Hand hygiene compliance and irritant dermatitis: A juxtaposition of healthcare issues

Skin Sciences Program, Division of Pediatric Plastic Surgery, Cincinnati Children's Hospital Medical Center, Cincinnati, OH, 45229, U.S.A
International journal of cosmetic science (Impact Factor: 1.38). 06/2012; 34(5):402-15. DOI: 10.1111/j.1468-2494.2012.00733.x
Source: PubMed


Synopsis Reduction and prevention of health care-associated infections is a worldwide priority with emphasis on increasing hand hygiene compliance. Repetitive exposure to hand hygiene products and procedures is a significant factor in the development of occupational irritant hand dermatitis. Compliance has been difficult to achieve often due to skin irritation. The introduction of alcohol hand rubs has positively influenced compliance but rates remain lower than required. Genetic and environmental factors to the frequency and severity of irritant contact dermatitis have been identified. Because of the skin's role in innate immunity, maintenance of epidermal integrity is a key strategy for reducing health care-associated infections. In this review, we examine the interdependence of the two issues and the challenges of simultaneously accomplishing both goals. We emphasize research conducted among healthcare workers in their clinical settings. The factors that influence skin integrity and the challenges in meeting both goals simultaneously are explored. Cosmetic scientists have played key roles in the development of improved skin care products, and the issues present an excellent opportunity for them to provide potentially life-saving contributions to health care.

Download full-text


Available from: Marty O. Visscher, Feb 05, 2015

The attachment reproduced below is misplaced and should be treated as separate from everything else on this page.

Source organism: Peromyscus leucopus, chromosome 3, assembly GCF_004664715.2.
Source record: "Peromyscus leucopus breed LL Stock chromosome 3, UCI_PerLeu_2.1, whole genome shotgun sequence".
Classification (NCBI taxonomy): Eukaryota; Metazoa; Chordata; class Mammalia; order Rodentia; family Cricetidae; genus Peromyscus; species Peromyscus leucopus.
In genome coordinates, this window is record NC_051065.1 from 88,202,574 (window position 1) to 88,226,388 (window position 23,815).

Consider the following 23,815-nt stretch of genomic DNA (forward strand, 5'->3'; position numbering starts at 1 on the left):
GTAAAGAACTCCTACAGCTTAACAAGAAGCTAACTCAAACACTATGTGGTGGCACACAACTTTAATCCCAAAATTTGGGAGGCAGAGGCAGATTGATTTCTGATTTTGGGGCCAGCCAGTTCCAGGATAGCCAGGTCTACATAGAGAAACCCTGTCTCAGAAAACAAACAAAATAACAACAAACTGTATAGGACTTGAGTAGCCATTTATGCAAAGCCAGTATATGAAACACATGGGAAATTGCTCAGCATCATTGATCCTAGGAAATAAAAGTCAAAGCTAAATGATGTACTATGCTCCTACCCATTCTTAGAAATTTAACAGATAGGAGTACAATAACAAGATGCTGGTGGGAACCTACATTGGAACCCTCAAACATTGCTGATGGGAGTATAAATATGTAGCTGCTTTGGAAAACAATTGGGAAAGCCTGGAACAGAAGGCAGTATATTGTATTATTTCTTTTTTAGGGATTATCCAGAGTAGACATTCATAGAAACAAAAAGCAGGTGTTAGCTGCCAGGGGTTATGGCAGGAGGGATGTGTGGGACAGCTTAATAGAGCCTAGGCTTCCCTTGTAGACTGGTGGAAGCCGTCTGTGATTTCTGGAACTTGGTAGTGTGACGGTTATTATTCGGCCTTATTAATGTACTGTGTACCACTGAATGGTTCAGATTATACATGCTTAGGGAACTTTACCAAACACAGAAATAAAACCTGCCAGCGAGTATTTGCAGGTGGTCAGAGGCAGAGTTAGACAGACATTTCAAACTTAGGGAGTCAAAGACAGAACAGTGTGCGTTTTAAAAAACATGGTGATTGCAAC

• Source
    [Show abstract] [Hide abstract]
    ABSTRACT: Background. Healthcare professionals have a high risk of developing hand eczema. Hand eczema can interfere with their work. Objectives. To investigate the prevalence of self-reported hand eczema among healthcare professionals in the Netherlands, and to investigate absenteeism and presenteeism resulting from hand eczema. Methods. A questionnaire-based observational study was performed. Participants were recruited from hospitals and nursing homes in the Netherlands. The study population consisted of 1232 healthcare professionals. We used the NOSQ-2002 to measure hand eczema and the PRODISQ for absenteeism and presenteeism. Results. The 1-year prevalence of hand eczema among healthcare professionals was 12%. Among all participants, 47% reported symptoms related to hand eczema. Sick leave resulting from hand eczema was reported by 0.3% of healthcare professionals in general, and by 1.7% of healthcare professionals with hand eczema. In the group with hand eczema, 3.1% reported a large effect on presenteeism. Conclusions. The 1-year prevalence of hand eczema among healthcare professionals in the Netherlands is low, but the prevalence of symptoms related to hand eczema is quite high. Hand eczema seems to have little impact on work in terms of absenteeism and presenteeism.
    Full-text · Article · Jun 2013 · Contact Dermatitis
  • Source
    [Show abstract] [Hide abstract]